UK, May 1, 2013: Children aged two or younger are being allowed to use the internet, while many youngsters are spending much longer online than their parents realise, a new poll suggests. The Netmums survey questioned around 1,100 parents and about 825 children aged seven to 16. The findings show that three quarters (72.8%) of parents believe that their child spends under an hour a day online. But an analysis of the children’s poll suggested that on average, youngsters are spending two hours each day on the internet. The poll found that almost one in four (24.8%) have been bullied, 43.9% have pretended to be older to get an account on a particular site, 12.4% have received a sex text from other people, while 6% said they have sent sex texts, and 7.1% have met up with a stranger they met over the internet. The survey also revealed that almost four in five children (79.8%) have seen images or information about eating disorders and self harm on the internet, and over two in five (42.1%) admit that they have seen online porn. In many cases, children accidentally accessed this inappropriate content, but almost one in 10 (9.4%) revealed they found it on purpose because they were looking for it, while a further 18.1% found it by following links they were curious about.
USA, May 1, 2013: Culpeper County, Virginia announced today that Smart911 is now available to all citizens for free to enhance 9-1-1 emergency services. Smart911 enables citizens to create a Safety Profile online that can include any information about their household that they want 9-1-1 to have in an emergency. When an emergency call is made, their profile is immediately delivered to the 9-1-1 call-taker, resulting in far greater emergency response effectiveness and saved lives.
Canada, May 1, 2013: In order to increase public awareness of this growing problem, the Boys and Girls Clubs of Canada, in partnership with CIBC, has declared May 1st as Belonging: National Day to End Bullying. In a show of government support, Vic Toews, Minister of Public Safety, said: “Our Government recognizes that bullying is a serious concern for many Canadian families and communities. Through our Government’s investments in the National Crime Prevention Centre and education and awareness-raising activities, we are taking steps to address the problems of cyberbullying and bullying. On May 1st, I encourage Canadians to get informed and to speak out against bullying, so that together we can protect our young people.”
USA, May 4, 2013: The Cyber Bully Abuser Checklist (CBAC) is a 75-item education, assessment and data collection tool designed for parents, teachers, educators and pediatric professionals on a pre-pubescent, adolescent or young adult’s vulnerability and risk potential of being a cyber bully and/or engaging in cyber victimization of others. Designed by Michael Nuccitelli, a licensed psychologist and certified forensic consultant, the goal of the CBAC is to investigate and educate children on their vulnerability and risk potential of engaging in teasing, taunting, harassment and disparagement other children using technology. The CBAC has also been designed to allow teachers, educators and paediatric professionals to interview, collect data and engage in a dialogue with children on their Information and Communications Technology (ICT) practices.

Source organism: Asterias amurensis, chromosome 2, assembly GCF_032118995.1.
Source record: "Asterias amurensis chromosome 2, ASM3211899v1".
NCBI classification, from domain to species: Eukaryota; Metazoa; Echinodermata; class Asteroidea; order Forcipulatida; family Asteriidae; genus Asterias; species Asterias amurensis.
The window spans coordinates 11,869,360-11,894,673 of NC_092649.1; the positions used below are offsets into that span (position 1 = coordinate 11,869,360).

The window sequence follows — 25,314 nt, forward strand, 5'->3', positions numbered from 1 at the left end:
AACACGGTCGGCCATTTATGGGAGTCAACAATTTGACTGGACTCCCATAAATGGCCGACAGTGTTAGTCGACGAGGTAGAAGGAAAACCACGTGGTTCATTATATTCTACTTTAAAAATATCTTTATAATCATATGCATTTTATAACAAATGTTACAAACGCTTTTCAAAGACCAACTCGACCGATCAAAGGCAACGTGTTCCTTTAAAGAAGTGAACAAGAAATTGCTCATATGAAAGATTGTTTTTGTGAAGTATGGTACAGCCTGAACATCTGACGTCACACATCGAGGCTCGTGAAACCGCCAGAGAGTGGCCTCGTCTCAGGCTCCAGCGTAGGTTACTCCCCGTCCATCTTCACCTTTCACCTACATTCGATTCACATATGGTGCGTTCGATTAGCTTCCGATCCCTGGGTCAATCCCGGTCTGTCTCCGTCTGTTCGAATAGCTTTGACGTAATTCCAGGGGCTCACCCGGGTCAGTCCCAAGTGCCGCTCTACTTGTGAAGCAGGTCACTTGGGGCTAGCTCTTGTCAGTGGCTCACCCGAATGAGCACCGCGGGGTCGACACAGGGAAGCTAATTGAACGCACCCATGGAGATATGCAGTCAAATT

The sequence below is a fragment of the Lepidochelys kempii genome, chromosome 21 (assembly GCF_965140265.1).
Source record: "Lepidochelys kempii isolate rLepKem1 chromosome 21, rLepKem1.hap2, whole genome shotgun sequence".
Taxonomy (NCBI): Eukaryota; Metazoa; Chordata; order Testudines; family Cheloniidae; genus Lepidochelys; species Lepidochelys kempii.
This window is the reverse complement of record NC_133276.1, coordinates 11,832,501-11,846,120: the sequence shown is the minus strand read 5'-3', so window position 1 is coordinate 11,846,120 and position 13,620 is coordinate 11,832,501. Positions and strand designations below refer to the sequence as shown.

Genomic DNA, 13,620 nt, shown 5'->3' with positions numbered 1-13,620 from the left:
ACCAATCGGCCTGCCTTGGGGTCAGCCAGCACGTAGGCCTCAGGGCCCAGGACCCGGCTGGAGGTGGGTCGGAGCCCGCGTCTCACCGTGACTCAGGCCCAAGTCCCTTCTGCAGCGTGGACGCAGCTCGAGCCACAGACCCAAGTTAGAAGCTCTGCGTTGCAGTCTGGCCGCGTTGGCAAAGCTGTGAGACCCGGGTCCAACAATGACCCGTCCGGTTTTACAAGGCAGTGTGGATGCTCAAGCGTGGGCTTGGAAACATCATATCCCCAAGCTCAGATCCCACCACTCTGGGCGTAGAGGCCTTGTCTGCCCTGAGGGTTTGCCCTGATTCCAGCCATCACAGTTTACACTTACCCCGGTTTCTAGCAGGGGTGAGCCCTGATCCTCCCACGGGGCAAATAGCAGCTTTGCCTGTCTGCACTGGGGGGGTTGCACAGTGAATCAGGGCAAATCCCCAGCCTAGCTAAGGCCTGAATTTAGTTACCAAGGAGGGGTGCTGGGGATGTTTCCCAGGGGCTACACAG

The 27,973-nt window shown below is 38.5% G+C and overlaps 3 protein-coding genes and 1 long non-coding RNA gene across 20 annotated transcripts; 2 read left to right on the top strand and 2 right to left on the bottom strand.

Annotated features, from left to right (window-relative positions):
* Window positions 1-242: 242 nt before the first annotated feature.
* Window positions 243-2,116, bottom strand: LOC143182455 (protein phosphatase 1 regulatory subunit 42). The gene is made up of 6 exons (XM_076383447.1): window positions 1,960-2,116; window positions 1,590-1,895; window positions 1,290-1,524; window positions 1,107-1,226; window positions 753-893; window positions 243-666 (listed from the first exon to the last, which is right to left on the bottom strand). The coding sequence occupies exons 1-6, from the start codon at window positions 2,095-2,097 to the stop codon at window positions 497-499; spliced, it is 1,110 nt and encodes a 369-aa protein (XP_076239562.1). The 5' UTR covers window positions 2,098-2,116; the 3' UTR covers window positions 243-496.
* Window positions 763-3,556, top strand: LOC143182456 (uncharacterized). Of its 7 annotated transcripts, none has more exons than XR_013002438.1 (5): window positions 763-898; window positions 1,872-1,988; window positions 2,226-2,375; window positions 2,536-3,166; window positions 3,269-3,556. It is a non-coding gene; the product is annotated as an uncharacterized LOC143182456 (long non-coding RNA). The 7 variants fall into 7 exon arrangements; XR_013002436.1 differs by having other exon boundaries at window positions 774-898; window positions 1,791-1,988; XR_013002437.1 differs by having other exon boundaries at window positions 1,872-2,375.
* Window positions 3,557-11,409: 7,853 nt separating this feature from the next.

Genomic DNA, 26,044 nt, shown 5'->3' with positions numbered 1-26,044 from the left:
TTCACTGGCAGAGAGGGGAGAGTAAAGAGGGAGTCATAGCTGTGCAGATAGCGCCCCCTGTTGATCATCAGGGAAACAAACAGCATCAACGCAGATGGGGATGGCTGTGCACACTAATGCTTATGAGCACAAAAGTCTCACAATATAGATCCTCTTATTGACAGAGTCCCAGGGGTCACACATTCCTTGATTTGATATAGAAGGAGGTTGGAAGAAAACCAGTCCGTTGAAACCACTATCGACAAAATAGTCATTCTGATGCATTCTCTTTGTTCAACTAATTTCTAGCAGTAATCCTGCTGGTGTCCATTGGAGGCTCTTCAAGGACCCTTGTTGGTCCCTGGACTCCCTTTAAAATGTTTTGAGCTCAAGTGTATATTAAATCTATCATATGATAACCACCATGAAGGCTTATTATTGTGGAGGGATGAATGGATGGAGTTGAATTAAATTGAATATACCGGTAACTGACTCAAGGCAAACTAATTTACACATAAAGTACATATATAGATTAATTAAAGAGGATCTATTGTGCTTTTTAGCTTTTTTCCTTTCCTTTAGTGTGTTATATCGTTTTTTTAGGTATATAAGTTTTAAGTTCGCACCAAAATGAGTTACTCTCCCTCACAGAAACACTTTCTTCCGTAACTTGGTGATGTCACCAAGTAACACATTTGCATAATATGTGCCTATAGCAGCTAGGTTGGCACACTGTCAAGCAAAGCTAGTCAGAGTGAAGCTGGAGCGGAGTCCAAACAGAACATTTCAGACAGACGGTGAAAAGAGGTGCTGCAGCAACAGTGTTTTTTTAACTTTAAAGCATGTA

USA, May 5, 2013: Results from the 2011 Youth Risk Behavior Survey of 15,425 public and private high school students showed that one in six high school students (16.2%) has been electronically bullied within the past 12 months. Girls were more than twice as likely to report being a victim of cyberbullying than boys (22.1% vs 10.8%) and whites reported being the victim of cyberbullying more than twice as frequently as blacks. The Centers for Disease Control and Prevention conducts the survey on a nationally representative sample of high school students every two years to monitor six types of health-risk behaviors that contribute to the leading causes of death, disability and social problems among U.S. youths.
Canada, May 6, 2013: Signy Arnason, the director of cybertip.ca said her organization gets about two reports every month over concerns about children being approached through online gaming. Arnason said the number of video game-related concerns reported to the tip line doesn’t necessarily reflect the extent of the issue because the reports only come as parents become aware of problems with their kids. Cybertip.ca’s mandate is to protect children from online sexual exploitation by receiving and analyzing tips from the public about potentially illegal material and referring any relevant leads to the appropriate law enforcement agency and/or child welfare agency. The Vancouver police department receives from five to 10 complaints every year regarding attempts to contact children through a game console system. VPD spokesman Const. Brian Montague said: “There has never been one that we’re aware of where there has been a successful contact been between a predator and a victim; there has never been a meeting.”
USA, May 6, 2013: Websites and mobile apps directed to kids under 13 won’t get any extra wiggle room to come into compliance with new digital privacy regulations. The Federal Trade Commission voted unanimously to keep the July 1 implementation date for the updated Children’s Online Privacy Protection Rule. The IAB said the FTC’s decision would be more than a disappointment for hundreds of stations impacted by the changed COPPA rules: “Companies now have less than three months from the FTC’s release of the FAQs to understand [and implement] the new rule. For many small businesses, this will be too much to bear, and the few quality children’s sites and services that exist today will suffer as a result.”